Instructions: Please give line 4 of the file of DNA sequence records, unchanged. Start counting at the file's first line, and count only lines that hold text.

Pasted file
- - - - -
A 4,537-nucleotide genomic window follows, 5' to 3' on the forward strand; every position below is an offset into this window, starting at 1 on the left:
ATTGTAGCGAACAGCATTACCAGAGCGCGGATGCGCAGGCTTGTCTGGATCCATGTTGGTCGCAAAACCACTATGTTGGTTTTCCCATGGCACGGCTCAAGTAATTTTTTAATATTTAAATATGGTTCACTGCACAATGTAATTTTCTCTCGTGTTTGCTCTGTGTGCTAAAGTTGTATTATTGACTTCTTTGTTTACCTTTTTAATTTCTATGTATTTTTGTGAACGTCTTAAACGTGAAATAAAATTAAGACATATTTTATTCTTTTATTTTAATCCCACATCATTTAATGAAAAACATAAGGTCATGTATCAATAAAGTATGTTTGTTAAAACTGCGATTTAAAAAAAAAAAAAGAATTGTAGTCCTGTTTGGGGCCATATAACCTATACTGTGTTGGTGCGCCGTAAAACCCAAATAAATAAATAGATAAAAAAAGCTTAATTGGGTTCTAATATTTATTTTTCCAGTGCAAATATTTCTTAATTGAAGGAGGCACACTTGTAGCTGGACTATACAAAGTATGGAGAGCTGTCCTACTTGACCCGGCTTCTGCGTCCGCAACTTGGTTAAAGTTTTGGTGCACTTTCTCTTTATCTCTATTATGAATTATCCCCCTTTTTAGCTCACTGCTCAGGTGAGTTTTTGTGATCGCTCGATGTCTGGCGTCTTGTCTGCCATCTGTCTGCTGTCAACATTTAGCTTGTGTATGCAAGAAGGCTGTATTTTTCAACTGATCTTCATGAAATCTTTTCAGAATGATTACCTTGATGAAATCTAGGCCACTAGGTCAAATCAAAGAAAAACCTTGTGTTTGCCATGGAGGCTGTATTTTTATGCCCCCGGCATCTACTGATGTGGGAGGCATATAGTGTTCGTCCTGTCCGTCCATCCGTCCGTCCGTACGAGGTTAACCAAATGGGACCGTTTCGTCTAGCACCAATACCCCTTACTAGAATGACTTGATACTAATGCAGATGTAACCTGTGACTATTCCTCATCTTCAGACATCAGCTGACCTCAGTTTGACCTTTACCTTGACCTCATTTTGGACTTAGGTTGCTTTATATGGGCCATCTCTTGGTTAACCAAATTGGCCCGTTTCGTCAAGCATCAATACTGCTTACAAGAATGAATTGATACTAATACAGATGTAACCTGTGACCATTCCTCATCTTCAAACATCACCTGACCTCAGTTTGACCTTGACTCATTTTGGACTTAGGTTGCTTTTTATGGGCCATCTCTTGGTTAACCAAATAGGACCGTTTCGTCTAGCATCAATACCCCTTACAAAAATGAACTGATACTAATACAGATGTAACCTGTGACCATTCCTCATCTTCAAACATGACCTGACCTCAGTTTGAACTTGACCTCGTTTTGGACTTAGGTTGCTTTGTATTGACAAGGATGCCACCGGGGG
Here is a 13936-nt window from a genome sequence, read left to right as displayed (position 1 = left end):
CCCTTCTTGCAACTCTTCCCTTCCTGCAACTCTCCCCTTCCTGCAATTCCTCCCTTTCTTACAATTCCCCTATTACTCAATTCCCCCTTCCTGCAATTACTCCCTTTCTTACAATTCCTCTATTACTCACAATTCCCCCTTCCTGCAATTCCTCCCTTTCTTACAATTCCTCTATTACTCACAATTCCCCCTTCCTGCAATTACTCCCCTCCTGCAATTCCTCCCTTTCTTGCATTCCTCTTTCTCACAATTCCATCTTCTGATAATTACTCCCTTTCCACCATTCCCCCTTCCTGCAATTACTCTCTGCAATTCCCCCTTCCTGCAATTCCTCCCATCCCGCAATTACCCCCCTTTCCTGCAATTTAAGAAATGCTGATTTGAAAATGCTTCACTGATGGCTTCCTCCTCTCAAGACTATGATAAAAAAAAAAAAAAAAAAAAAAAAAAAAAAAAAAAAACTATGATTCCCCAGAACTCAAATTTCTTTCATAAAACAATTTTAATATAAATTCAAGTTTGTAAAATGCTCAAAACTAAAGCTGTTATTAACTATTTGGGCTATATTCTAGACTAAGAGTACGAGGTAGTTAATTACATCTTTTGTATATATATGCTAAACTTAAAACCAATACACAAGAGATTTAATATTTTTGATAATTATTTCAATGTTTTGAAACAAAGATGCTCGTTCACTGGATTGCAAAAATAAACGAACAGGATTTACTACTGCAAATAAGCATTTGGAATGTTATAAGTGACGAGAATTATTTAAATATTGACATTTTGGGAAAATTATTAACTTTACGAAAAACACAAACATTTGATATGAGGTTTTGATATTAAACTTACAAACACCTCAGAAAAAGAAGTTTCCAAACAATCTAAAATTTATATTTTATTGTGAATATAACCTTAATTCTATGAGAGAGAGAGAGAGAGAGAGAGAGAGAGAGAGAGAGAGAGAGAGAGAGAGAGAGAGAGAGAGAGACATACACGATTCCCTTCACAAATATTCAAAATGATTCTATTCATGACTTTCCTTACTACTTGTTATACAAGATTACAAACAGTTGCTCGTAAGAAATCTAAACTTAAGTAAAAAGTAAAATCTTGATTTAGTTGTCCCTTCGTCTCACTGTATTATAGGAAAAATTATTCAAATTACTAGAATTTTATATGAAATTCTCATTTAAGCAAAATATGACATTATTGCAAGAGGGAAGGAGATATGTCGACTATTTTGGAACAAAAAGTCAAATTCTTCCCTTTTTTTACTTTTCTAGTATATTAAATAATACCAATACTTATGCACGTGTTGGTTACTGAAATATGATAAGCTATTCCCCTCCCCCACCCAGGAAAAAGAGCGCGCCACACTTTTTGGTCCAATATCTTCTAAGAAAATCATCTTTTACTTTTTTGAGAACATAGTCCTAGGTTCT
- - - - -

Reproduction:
CCCTTCTTGCAACTCTTCCCTTCCTGCAACTCTCCCCTTCCTGCAATTCCTCCCTTTCTTACAATTCCCCTATTACTCAATTCCCCCTTCCTGCAATTACTCCCTTTCTTACAATTCCTCTATTACTCACAATTCCCCCTTCCTGCAATTCCTCCCTTTCTTACAATTCCTCTATTACTCACAATTCCCCCTTCCTGCAATTACTCCCCTCCTGCAATTCCTCCCTTTCTTGCATTCCTCTTTCTCACAATTCCATCTTCTGATAATTACTCCCTTTCCACCATTCCCCCTTCCTGCAATTACTCTCTGCAATTCCCCCTTCCTGCAATTCCTCCCATCCCGCAATTACCCCCCTTTCCTGCAATTTAAGAAATGCTGATTTGAAAATGCTTCACTGATGGCTTCCTCCTCTCAAGACTATGATAAAAAAAAAAAAAAAAAAAAAAAAAAAAAAAAAAAAACTATGATTCCCCAGAACTCAAATTTCTTTCATAAAACAATTTTAATATAAATTCAAGTTTGTAAAATGCTCAAAACTAAAGCTGTTATTAACTATTTGGGCTATATTCTAGACTAAGAGTACGAGGTAGTTAATTACATCTTTTGTATATATATGCTAAACTTAAAACCAATACACAAGAGATTTAATATTTTTGATAATTATTTCAATGTTTTGAAACAAAGATGCTCGTTCACTGGATTGCAAAAATAAACGAACAGGATTTACTACTGCAAATAAGCATTTGGAATGTTATAAGTGACGAGAATTATTTAAATATTGACATTTTGGGAAAATTATTAACTTTACGAAAAACACAAACATTTGATATGAGGTTTTGATATTAAACTTACAAACACCTCAGAAAAAGAAGTTTCCAAACAATCTAAAATTTATATTTTATTGTGAATATAACCTTAATTCTATGAGAGAGAGAGAGAGAGAGAGAGAGAGAGAGAGAGAGAGAGAGAGAGAGAGAGAGAGAGAGAGAGACATACACGATTCCCTTCACAAATATTCAAAATGATTCTATTCATGACTTTCCTTACTACTTGTTATACAAGATTACAAACAGTTGCTCGTAAGAAATCTAAACTTAAGTAAAAAGTAAAATCTTGATTTAGTTGTCCCTTCGTCTCACTGTATTATAGGAAAAATTATTCAAATTACTAGAATTTTATATGAAATTCTCATTTAAGCAAAATATGACATTATTGCAAGAGGGAAGGAGATATGTCGACTATTTTGGAACAAAAAGTCAAATTCTTCCCTTTTTTTACTTTTCTAGTATATTAAATAATACCAATACTTATGCACGTGTTGGTTACTGAAATATGATAAGCTATTCCCCTCCCCCACCCAGGAAAAAGAGCGCGCCACACTTTTTGGTCCAATATCTTCTAAGAAAATCATCTTTTACTTTTTTGAGAACATAGTCCTAGGTTCT